Adventures on the Farm

150 Years of History —
         Gone in a few days!

Our farm has been in my husband Joe's family for 90 years. When Joe's mom was a baby, her parents moved here.

We're not exactly sure how old our barn was but it's older than the house and the house is nearly 120 years old.

So when Joe decided to take down the barn so he could build a new, heated shop, I was a bit skeptical. What would it cost? How much work was involved? And was he sure he wanted to demolish all that history?

He contracted with Rick Bartelt of Bartelt, the Remodeling Resource to do the demolition and clean-up. Bartelt will use the nice, old beams in his future construction projects. The rest was ours to keep so Joe offered the floor boards and beams to our neighbor Francis.

It's done now so there is no looking back. However I did make sure to take dozens of photos and some video so I could preserve it in our memories.

Here is our week
Tuesday, June 30 — Sunday, July 5, 2015.

barn before June 30, 2015
 
barn before June 30, 2015
Barn before June 30, 2015
 
The empty haybarn - June 29
 
The back of the barn never had siding.

   

Joe started on the round front before the crew got here. Joe's Dad added that part onto the barn late 1960s.
The lower barn added a few more stanchions for cows and the upper barn was a grainery to store oats.

I was gone for a short time Tuesday morning. By the time I got home,
the crew from Bartelt had most of the tin off the roof.

  

The age of the barn was apparent after the steel and tin were removed.

  

It went fast once they got to the siding and boards. By end of day 1, all that was left was the frame.

  

Can we simply pull it down without causing too much damage?

The crew cut out the brace beams and hooked up our biggest tractor and it was ready to go.
11:00 a.m. July 1 - watch video below.

I couldn't believe how fast it came down!

  

Think about how long it took to put up those beams 150 years ago. And they were down in 5 seconds!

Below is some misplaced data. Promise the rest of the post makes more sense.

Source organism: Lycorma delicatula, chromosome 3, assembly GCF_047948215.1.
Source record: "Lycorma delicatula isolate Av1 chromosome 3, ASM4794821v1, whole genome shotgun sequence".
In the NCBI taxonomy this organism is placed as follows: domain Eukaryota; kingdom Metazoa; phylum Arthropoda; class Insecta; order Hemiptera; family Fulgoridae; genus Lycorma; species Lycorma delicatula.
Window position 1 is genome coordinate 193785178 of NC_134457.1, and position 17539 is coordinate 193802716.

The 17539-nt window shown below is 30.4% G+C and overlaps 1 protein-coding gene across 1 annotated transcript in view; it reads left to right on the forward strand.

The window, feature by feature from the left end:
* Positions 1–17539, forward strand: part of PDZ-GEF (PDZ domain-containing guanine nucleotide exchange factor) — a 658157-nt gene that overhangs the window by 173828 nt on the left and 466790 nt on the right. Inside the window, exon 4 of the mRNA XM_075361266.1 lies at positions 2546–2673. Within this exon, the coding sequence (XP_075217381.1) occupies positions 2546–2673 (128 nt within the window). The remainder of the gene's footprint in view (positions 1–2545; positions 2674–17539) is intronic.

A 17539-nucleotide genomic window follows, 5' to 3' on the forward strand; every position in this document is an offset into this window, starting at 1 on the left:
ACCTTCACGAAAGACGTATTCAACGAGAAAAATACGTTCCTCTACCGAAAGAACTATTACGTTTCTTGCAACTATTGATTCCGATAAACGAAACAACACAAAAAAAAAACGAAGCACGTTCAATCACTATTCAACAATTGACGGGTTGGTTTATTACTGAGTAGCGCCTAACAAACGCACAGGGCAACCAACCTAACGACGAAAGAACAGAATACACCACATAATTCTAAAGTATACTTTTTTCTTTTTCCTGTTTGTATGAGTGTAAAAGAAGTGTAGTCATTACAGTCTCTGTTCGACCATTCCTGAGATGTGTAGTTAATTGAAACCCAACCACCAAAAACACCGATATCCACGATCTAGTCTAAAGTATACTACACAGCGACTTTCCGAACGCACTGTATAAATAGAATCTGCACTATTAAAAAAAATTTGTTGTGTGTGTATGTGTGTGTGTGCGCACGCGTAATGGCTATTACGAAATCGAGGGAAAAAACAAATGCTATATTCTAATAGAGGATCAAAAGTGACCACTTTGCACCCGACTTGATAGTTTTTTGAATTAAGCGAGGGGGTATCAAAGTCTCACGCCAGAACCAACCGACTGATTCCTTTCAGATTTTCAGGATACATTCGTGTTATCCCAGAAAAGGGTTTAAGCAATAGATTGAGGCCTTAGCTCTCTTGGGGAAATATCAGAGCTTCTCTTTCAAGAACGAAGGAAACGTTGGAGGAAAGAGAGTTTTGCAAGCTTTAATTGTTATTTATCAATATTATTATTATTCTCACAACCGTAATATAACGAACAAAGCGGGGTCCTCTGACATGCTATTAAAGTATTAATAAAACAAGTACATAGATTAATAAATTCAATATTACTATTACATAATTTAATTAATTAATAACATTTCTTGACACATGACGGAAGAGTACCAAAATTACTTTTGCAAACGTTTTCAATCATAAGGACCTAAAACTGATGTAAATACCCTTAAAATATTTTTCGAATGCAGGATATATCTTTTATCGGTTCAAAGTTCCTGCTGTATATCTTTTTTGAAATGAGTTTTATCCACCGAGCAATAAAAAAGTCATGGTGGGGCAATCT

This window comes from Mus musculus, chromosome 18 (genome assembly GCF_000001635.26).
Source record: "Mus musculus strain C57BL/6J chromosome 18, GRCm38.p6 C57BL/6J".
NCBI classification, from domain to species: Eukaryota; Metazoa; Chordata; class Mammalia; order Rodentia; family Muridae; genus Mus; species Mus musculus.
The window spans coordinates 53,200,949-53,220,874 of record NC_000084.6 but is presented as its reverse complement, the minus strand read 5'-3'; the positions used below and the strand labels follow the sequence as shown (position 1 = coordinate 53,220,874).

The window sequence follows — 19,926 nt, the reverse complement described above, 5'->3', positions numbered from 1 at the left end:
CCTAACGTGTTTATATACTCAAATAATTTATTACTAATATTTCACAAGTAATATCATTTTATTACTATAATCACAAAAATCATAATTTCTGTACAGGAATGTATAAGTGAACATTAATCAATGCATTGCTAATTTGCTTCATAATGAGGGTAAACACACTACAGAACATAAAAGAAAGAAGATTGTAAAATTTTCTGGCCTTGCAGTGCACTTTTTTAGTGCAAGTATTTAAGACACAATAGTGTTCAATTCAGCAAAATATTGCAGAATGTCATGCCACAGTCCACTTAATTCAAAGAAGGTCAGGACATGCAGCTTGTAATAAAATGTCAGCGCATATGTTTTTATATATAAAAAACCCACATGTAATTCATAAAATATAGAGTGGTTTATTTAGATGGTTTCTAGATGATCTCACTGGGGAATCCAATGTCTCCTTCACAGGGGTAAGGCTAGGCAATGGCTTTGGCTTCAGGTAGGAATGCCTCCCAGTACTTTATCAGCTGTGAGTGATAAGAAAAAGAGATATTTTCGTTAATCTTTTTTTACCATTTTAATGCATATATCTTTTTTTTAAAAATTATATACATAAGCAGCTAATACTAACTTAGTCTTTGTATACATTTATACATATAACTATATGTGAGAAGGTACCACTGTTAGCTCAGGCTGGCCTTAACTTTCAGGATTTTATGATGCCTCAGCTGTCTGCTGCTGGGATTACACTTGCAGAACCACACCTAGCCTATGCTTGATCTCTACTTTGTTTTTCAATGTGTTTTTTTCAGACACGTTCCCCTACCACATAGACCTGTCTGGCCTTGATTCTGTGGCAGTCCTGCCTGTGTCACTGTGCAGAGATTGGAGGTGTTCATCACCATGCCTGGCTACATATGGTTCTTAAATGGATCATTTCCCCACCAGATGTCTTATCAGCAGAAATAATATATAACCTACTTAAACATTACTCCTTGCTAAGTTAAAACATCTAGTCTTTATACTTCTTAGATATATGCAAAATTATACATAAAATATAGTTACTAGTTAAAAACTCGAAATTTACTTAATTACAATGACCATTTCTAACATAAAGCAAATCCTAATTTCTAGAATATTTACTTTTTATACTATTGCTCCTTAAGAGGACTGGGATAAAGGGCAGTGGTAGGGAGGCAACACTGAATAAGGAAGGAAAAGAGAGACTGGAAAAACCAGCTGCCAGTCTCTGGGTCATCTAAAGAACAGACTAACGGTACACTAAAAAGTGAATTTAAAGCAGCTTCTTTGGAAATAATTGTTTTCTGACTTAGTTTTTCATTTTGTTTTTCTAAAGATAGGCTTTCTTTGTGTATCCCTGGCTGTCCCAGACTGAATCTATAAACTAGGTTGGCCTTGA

A lot to clean up here!

  

Much of it was cleaned up later that day.

  

After the beams were pulled off the milkhouse, we realized one had done damage to the roof. Not a big deal because Joe needs to replace that roof anyway. But the guys patched it up so no rain damage is done in the interim.

Time for this crew to relax and have a beer. They really worked. It's hard to believe they did all that in 2 1/2 days.

The beams will be used in future house projects for Bartelt - The Remodeling Resource.
It's nice to know our old barn will live on in someone's home.


But we weren't done yet.

Friday, July 3, 2015

  

The front of the barn without the haybarn and a view of the inside of the barn, including a few cats and chickens.

  

The front block wall and the addition had to come down before Joe & Francis could get at the big, old beams and floor.


Saturday, July 4, 2015

  

The beams were exposed after a few floor boards were removed.
The beams just sat on top each other. The boards kept everything in place.

One beam at a time!  Watch video above.

This is an amazing piece of equipment.  Watch video above.

  

Notice the big beam in the middle.
It's sort of just balancing on the steel poles with only the cross beams in the back holding it up.

  

Joe and Francis worked hard all day. It was hot and humid and this was a very dirty job but they kept going. It had to get done while they had use of the skytrack. They were a little over half done by the end of Saturday.


Sunday, July 5, 2015

  

  

They were almost done by mid-afternoon on Sunday.
It's a good thing we had the cats and chickens to supervise all week!

  

  

We're putting this one to bed folks!


See construction of the new barn/shop